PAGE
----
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http://www.java.com/en/download/manual.jsp has an insulting note:

Please use the 32-bit version for Java applet and Java Web Start support.

for both Solaris and for Linux.

Why doesn't Oracle do a proper job and release full 64 bit support for unix? Are there any technical reasons for this lack of support, or is it purely political? Has Oracle stated anything official about when/if this will be fixed? Will OpenJDK 7 eventually support this?

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2 Answers 2

Sun didn't have a 64-bit Java applet for Linux either. IcedTea already does.

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The good folks at Oracle™ have informed me that openjdk is piracy and since I already use a dalvik based phone I don't want to further jeopardise their bottom line. Do you have any idea how much a yacht race costs? –  Blomkvist May 16 '11 at 0:02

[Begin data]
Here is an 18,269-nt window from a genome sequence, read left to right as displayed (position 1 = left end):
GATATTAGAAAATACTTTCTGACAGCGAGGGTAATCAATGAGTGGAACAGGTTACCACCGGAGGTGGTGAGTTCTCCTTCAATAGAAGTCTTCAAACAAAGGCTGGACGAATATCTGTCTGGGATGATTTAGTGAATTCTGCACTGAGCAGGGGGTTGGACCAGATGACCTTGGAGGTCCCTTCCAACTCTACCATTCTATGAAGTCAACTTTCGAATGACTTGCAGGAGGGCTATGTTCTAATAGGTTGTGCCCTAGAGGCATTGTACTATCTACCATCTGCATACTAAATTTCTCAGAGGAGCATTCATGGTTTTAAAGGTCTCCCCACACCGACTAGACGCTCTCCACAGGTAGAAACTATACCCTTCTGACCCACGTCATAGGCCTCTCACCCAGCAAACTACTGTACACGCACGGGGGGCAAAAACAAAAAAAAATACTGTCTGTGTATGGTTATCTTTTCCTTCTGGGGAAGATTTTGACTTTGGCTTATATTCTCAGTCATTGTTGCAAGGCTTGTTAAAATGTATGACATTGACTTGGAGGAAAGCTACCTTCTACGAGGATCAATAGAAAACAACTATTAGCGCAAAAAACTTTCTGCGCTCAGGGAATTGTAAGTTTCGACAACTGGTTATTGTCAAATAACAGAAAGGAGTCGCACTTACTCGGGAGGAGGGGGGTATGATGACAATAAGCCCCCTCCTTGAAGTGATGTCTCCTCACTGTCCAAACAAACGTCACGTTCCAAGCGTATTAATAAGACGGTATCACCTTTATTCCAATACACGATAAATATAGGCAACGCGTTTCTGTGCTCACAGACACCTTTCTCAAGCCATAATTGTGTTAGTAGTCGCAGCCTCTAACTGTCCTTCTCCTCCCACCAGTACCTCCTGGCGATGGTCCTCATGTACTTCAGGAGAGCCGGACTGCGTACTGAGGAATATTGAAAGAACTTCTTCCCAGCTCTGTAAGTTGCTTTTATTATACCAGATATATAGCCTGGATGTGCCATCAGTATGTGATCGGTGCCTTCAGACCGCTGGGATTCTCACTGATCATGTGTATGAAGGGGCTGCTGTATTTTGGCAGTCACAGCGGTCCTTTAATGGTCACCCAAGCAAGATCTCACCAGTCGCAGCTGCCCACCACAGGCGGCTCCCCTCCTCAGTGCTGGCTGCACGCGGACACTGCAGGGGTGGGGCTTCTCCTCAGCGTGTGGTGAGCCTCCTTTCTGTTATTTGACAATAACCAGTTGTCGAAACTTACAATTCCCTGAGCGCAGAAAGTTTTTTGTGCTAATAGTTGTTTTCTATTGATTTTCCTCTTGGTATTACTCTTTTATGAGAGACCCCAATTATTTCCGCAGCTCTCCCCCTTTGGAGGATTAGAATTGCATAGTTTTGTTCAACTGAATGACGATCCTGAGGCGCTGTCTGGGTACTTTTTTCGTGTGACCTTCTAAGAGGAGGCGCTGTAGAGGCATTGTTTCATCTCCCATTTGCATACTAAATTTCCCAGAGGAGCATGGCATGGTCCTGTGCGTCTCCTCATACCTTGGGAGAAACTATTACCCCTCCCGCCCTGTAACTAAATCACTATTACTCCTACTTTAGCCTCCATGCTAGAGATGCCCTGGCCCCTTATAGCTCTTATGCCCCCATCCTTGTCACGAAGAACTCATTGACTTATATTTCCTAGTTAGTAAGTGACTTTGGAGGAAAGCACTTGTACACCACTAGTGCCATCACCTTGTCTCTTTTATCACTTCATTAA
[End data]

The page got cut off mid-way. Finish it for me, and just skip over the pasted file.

Historically, plug-in vendors have not bothered making 64-bit versions of their plug-ins as consumers don’t have 64-bit Web browsers. The browser vendors of course haven’t bothered to make 64-bit versions as there are no plug-ins for them. Which would not go down too well with their users, who would of course blame the browser (the front-end they interact with) vendor not the plug-in vendor.

With Windows Vista and 7 64-bit, Microsoft ship a 64-bit version of Internet Explorer. Hopefully this will be enough to make plug-in vendors hurry with their 64-bit deployment.

Disclaimer: I am an employee of Opera Software ASA. This posting is my own opinion.

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The question asks about Linux and Solaris, both of which have had 64-bit browsers for a while now. –  Ignacio Vazquez-Abrams May 15 '11 at 23:09

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